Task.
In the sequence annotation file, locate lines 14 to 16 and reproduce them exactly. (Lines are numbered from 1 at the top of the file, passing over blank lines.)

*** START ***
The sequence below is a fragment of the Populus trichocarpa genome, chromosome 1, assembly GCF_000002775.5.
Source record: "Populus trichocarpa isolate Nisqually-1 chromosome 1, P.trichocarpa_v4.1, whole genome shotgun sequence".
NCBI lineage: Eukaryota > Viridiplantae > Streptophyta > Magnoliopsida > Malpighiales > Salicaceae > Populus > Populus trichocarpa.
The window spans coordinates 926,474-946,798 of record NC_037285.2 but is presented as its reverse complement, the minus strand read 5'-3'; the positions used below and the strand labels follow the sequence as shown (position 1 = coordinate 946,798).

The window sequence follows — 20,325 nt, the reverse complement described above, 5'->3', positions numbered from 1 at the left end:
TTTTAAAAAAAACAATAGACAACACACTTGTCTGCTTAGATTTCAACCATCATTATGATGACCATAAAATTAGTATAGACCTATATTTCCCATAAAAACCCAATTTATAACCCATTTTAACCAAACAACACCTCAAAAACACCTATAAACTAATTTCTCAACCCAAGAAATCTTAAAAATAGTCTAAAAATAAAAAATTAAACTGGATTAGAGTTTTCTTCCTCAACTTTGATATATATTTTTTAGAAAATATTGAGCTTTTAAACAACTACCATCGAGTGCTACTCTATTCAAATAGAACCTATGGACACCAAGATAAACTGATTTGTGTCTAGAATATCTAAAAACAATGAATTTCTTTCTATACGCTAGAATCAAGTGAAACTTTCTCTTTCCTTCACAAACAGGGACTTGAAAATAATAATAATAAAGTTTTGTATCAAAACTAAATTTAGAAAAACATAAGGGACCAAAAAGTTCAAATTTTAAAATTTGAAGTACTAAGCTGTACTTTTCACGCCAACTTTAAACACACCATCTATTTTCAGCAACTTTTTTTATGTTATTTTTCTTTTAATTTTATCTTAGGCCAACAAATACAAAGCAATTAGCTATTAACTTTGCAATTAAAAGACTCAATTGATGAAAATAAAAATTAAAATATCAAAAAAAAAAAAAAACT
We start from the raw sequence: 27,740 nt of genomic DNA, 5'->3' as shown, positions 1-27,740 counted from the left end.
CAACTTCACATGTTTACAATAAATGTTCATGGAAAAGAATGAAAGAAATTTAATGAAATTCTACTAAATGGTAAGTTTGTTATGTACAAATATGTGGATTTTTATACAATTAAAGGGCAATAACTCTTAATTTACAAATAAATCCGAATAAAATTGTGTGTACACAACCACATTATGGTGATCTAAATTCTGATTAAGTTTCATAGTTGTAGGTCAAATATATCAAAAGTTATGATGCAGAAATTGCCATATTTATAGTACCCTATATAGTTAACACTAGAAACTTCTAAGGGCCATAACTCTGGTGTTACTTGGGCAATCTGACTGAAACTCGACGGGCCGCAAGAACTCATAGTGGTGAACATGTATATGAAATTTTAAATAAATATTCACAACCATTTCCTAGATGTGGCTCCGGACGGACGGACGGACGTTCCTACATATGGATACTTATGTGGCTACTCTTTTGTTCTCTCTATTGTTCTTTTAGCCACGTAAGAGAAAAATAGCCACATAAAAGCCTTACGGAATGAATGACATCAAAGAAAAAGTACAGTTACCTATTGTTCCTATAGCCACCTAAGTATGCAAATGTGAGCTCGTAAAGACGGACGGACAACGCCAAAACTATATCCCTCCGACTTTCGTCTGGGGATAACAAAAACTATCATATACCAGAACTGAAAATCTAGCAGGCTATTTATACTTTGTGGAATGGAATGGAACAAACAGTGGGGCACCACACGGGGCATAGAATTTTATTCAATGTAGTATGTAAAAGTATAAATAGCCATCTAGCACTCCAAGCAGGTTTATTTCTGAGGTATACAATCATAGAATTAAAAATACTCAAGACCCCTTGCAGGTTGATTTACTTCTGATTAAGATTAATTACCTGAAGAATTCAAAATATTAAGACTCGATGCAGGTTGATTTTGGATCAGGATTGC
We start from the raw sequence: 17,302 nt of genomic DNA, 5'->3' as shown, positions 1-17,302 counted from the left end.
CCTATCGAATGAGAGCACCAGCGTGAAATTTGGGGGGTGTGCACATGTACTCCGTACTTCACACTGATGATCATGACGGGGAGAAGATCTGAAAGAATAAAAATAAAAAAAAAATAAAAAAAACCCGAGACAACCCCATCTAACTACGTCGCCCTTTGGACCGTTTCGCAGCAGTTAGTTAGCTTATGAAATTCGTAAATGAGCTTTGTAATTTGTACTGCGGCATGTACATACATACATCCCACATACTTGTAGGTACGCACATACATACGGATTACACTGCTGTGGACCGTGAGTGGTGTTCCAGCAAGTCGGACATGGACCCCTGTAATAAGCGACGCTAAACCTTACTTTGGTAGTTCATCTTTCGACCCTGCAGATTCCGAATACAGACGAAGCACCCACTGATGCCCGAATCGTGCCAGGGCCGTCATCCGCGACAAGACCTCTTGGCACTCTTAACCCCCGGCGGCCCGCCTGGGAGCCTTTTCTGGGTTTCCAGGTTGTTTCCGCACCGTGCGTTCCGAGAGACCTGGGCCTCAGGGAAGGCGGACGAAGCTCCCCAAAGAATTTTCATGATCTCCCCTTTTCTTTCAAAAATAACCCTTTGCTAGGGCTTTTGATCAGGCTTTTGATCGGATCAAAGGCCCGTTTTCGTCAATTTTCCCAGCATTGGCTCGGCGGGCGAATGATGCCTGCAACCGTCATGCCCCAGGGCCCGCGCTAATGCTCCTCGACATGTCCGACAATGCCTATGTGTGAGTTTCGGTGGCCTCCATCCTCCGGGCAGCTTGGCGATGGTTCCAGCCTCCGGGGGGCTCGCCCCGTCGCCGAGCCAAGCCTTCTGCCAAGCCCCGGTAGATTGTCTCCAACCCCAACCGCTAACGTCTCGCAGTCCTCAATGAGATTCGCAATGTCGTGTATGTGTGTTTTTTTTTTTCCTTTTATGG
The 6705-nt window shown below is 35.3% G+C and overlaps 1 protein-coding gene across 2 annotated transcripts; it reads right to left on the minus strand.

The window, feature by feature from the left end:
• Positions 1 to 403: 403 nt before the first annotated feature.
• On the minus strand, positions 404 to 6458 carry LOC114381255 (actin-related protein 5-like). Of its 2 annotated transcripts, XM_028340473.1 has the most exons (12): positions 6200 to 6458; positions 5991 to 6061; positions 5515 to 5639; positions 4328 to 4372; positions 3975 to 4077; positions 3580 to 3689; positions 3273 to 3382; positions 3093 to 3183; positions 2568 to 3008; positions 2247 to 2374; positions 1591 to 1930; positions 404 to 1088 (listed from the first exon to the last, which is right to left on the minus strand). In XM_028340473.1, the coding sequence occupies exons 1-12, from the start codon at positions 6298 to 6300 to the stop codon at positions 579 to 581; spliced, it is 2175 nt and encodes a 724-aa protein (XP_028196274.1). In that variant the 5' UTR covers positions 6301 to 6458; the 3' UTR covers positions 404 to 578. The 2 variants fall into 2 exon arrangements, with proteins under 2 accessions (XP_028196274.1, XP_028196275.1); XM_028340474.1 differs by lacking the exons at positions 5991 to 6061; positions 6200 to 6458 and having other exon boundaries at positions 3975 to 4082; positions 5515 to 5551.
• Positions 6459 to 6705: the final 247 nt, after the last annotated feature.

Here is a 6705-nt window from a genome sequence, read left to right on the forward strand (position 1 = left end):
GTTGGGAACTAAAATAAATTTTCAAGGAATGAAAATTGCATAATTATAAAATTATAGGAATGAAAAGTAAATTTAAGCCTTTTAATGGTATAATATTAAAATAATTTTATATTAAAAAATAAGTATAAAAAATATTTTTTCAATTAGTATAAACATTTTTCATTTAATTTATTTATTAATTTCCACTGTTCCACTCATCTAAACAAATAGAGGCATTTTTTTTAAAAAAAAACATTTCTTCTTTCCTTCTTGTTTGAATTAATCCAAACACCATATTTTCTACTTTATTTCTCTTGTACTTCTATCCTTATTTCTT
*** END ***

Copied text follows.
• On the minus strand, positions 404 to 6458 carry LOC114381255 (actin-related protein 5-like). Of its 2 annotated transcripts, XM_028340473.1 has the most exons (12): positions 6200 to 6458; positions 5991 to 6061; positions 5515 to 5639; positions 4328 to 4372; positions 3975 to 4077; positions 3580 to 3689; positions 3273 to 3382; positions 3093 to 3183; positions 2568 to 3008; positions 2247 to 2374; positions 1591 to 1930; positions 404 to 1088 (listed from the first exon to the last, which is right to left on the minus strand). In XM_028340473.1, the coding sequence occupies exons 1-12, from the start codon at positions 6298 to 6300 to the stop codon at positions 579 to 581; spliced, it is 2175 nt and encodes a 724-aa protein (XP_028196274.1). In that variant the 5' UTR covers positions 6301 to 6458; the 3' UTR covers positions 404 to 578. The 2 variants fall into 2 exon arrangements, with proteins under 2 accessions (XP_028196274.1, XP_028196275.1); XM_028340474.1 differs by lacking the exons at positions 5991 to 6061; positions 6200 to 6458 and having other exon boundaries at positions 3975 to 4082; positions 5515 to 5551.
• Positions 6459 to 6705: the final 247 nt, after the last annotated feature.

Here is a 6705-nt window from a genome sequence, read left to right on the forward strand (position 1 = left end):